HHS Explores Lung-on-a-Chip Technology in Developing Chemical Injury Treatments
The U.S. Department of Health and Human Services (HHS) will support tests of organ-on-a-chip technology to determine how it can be used to understand injuries caused by inhaled chlorine gas, a potential national security threat, and to develop treatments for those injuries.
The Biomedical Advanced Research and Development Authority (BARDA), part of the HHS Office of the Assistant Secretary for Preparedness and Response, will provide technical expertise and approximately $13.5 million over the next two years to Wake Forest Institute for Regenerative Medicine (WFIRM) of Winston-Salem, North Carolina, to validate how the group’s lung-on-a-chip technology, also known as an organ tissue equivalent, works in modeling the effects of chlorine gas on human lungs. BARDA can support additional work over the next five years, providing funding up to a total of approximately $24 million.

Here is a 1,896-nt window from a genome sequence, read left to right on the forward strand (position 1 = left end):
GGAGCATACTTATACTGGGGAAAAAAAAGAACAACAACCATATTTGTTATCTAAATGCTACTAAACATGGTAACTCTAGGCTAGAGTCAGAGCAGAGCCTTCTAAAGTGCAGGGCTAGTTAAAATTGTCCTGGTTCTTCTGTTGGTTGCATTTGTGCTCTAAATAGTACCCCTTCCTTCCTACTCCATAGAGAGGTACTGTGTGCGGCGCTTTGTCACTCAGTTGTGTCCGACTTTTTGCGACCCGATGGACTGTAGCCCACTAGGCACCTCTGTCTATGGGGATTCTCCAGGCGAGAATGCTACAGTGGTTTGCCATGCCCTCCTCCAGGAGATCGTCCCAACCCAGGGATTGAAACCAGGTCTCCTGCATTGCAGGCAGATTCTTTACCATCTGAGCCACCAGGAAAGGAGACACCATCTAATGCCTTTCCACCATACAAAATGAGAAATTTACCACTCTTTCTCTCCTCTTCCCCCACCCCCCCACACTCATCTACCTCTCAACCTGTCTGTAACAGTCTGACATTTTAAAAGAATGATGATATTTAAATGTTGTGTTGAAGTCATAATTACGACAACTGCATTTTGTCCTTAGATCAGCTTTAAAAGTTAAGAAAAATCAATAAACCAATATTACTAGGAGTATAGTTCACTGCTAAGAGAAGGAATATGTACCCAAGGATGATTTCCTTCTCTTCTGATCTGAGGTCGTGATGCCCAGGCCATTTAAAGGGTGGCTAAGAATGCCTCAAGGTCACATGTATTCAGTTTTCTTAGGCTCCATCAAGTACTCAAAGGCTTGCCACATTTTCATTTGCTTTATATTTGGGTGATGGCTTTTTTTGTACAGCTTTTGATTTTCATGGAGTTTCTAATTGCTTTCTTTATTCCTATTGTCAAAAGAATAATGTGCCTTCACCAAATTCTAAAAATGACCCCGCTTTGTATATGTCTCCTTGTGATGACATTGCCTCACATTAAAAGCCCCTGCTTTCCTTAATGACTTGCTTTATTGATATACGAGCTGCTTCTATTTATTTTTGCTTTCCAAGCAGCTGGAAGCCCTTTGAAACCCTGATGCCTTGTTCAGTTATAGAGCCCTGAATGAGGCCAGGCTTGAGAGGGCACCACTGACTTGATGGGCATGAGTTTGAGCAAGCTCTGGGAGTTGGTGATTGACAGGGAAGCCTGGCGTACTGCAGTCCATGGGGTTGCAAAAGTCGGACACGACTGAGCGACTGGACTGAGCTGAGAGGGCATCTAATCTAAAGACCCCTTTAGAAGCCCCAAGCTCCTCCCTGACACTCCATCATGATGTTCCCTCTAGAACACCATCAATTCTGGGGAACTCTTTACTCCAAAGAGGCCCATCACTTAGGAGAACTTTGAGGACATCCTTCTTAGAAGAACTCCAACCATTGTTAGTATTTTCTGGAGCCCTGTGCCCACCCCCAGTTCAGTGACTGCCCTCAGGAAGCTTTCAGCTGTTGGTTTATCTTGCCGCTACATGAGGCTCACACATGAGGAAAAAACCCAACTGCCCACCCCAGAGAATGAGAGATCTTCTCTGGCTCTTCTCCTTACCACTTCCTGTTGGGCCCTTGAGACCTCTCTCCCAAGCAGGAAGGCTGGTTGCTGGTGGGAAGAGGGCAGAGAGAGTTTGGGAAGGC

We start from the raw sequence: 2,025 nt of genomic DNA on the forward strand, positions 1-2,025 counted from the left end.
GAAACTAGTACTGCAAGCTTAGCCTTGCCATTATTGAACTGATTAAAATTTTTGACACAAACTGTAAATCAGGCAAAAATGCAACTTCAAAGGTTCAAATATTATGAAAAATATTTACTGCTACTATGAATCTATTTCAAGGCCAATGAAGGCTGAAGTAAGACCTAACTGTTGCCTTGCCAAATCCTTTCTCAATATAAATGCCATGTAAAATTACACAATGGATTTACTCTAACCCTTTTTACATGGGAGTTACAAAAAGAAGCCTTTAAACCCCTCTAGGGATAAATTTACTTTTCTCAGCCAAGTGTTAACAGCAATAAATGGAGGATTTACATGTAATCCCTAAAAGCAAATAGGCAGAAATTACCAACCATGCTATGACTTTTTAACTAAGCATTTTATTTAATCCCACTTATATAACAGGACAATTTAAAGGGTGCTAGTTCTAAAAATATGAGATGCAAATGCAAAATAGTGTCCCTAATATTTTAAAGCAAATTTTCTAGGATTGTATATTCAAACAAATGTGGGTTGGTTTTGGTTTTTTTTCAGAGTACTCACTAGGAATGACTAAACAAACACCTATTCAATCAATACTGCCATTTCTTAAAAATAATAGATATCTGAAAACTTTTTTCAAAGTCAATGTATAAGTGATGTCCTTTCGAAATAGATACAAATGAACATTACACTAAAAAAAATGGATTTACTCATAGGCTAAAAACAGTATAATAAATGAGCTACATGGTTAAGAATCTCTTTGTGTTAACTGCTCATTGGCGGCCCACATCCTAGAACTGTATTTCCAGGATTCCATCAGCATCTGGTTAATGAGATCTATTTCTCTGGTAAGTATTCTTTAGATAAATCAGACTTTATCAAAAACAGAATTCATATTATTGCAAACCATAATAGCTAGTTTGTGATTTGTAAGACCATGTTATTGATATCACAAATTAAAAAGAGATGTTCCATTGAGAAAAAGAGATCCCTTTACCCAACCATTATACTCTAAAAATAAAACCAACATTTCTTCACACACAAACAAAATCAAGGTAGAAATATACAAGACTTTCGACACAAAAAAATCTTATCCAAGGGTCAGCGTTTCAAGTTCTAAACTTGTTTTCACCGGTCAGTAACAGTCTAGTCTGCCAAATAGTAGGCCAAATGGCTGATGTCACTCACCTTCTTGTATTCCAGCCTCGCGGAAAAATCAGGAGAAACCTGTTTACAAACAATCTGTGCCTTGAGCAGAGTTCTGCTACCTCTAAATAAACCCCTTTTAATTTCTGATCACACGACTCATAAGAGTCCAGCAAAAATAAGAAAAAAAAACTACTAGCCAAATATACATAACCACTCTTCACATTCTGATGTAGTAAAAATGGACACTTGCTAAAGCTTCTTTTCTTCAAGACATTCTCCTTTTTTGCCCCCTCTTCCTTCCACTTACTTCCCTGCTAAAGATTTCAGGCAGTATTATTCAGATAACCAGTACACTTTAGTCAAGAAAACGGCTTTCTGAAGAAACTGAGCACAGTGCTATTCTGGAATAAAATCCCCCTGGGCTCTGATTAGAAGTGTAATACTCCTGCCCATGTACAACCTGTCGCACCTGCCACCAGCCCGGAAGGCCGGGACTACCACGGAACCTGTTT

“We are continually looking for disruptive technologies that accelerate the development of medical products to save lives in incidents involving some of the most horrific health security threats our country faces,” explained BARDA Director Rick Bright, Ph.D. “Organ-on-a-chip technology has the potential not only to inform our decisions about the most promising investigational products to pursue, but also to revolutionize the speed and cost-efficiency of developing those products.”
The lung-on-a-chip platform is part of WFIRM’s overall Body-on-a-Chip program, a miniaturized system of human organs that can be used to model the body’s response to harmful agents. To create the system, human cells are used to create tiny 3D organ-like structures called tissue equivalents that mimic the function of the heart, liver, lung, or blood vessels.
Placed on a two-inch chip, these structures are connected to a system of fluid channels and sensors to provide online monitoring of individual organs-on-a-chip and the overall system. Circulating a blood substitute keeps the cells alive and can be used to introduce chemical …read more
From:: CBRNe World (CBRN)